Dear Mr. Manners: When my fiancée and I were dating, his occasional snoring didn’t bother me—or maybe I just didn’t notice as much because we weren’t together every night. Now we’re married, and I’m at my wit’s end with his honking, which gets going about 30 seconds after he falls asleep and goes on an on. Last night, when the snoring began, I elbowed him (gently), but he got angry and told me to leave him alone. I have two questions: Isn’t it okay for me to wake him up to stop the snoring? And if it comes to the point where someone needs to sleep in the guest bed, which one of us should it be?–Sleepless in San Diego
A: Before I get into the etiquette of poking and prodding your snorer of a husband, I want to make sure you know that while snoring is generally considered a minor “social” problem (though a major marital one), it can also be a serious health issue. It’s correlated with a heightened risk of both heart attack (snorers have a 34 percent greater chance of having one) and stroke (67 percent). Other problems include sleep apnea, drowsiness, irritability, lack of focus and decreased libido. In short, it’s important for your husband to determine why he’s snoring so much and the most helpful thing you can do is push him into making an appointment with a specialist for asleep study.
Now onto the snoring etiquette!
When I posted your question on my Facebook page, my readers came through with loads of practical advice that was clearly based on extensive experience:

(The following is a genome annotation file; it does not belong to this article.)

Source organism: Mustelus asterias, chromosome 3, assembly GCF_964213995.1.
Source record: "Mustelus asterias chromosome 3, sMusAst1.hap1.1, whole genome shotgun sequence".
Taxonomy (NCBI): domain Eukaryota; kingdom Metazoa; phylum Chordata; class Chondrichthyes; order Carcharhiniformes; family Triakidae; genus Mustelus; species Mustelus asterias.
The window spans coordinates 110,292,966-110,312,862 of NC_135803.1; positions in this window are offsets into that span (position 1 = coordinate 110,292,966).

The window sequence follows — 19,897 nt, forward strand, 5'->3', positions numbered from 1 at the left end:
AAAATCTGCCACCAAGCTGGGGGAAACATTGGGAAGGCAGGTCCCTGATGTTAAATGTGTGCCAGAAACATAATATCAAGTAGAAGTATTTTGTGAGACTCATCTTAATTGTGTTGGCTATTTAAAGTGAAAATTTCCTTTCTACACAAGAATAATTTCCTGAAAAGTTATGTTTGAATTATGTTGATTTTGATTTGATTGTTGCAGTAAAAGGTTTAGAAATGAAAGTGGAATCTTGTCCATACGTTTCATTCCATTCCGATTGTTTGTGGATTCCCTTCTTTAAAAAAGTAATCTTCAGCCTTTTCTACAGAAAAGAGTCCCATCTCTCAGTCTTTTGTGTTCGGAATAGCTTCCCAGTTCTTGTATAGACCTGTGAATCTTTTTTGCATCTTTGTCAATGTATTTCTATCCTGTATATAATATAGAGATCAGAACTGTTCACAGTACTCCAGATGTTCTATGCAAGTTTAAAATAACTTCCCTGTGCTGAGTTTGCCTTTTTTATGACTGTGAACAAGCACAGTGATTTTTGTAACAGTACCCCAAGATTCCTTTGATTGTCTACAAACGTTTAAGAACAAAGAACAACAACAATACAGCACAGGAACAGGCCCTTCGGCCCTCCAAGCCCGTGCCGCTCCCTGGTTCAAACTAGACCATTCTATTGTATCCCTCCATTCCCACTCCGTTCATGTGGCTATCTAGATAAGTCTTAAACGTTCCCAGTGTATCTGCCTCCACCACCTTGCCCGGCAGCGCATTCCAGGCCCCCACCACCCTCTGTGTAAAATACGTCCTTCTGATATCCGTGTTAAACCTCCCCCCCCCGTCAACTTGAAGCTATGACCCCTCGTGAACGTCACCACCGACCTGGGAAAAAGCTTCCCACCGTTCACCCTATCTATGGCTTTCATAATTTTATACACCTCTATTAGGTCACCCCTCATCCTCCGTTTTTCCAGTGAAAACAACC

*.“Many a marriage has been saved with separate bedrooms (and a two-sink bathroom).”
*.“The one who’s having anger issues should sleep in a different bed. Why do couples feel they must share a bed every night? My partner and I have separate bedrooms, we cuddle before we go to sleep in one bed or the other, then sleep separately most nights. It’s okay–really!”
*.“Instead of pushing, shoving & elbowing I tickle the hair lightly by the neck, knee or other area so he thinks it’s an itch. This makes him change breathing patterns. And then he stops snoring long enough for me to fall to sleep.”
Here’s my own advice for snorers:
1.Make sure your snoring has been properly diagnosed and you are following a treatment plan—which may include sleeping on more pillows, taking a decongestant, foregoing the nightcap and/or losing some weight.
2.Provide earplugs for bedmates.
3.Try “snore strips” such as Breath Right.
4.Tell your sleeping companion that it’s okay to wake you up when your snoring gets too loud.
5.If it takes more than two or three prods to stop your snoring, your sleep mate deserves the bed to him- or herself.
And here’s my advice for anyone sharing a bed with a snorer:
1.Remember that snoring is a medical condition, not a personal failing. Don’t exacerbate your sleeplessness with an outburst of anger.
2.If “occasional” snoring has become nightly, consider together whether there have been any changes in a partner’s health or behaviour that could contribute to the increase. Regardless, be gentle with your spouse and discuss this in a non-confrontational manner—and not when you both are trying to get some zzzs.
4.If the snoring continues to bother you, consider sleeping separately.
As one Facebook poster put it: “I’ve been sleeping in our guest bed on and off for 22 years. Just before he wakes up I slip back into our bed to give him a kiss to start our day.”I would only add this: Occasional prodding and poking are fine, but if you’re counting on a long and happy marriage, beware the resentment and shoving. Get to the heart of the matter as quickly as you can.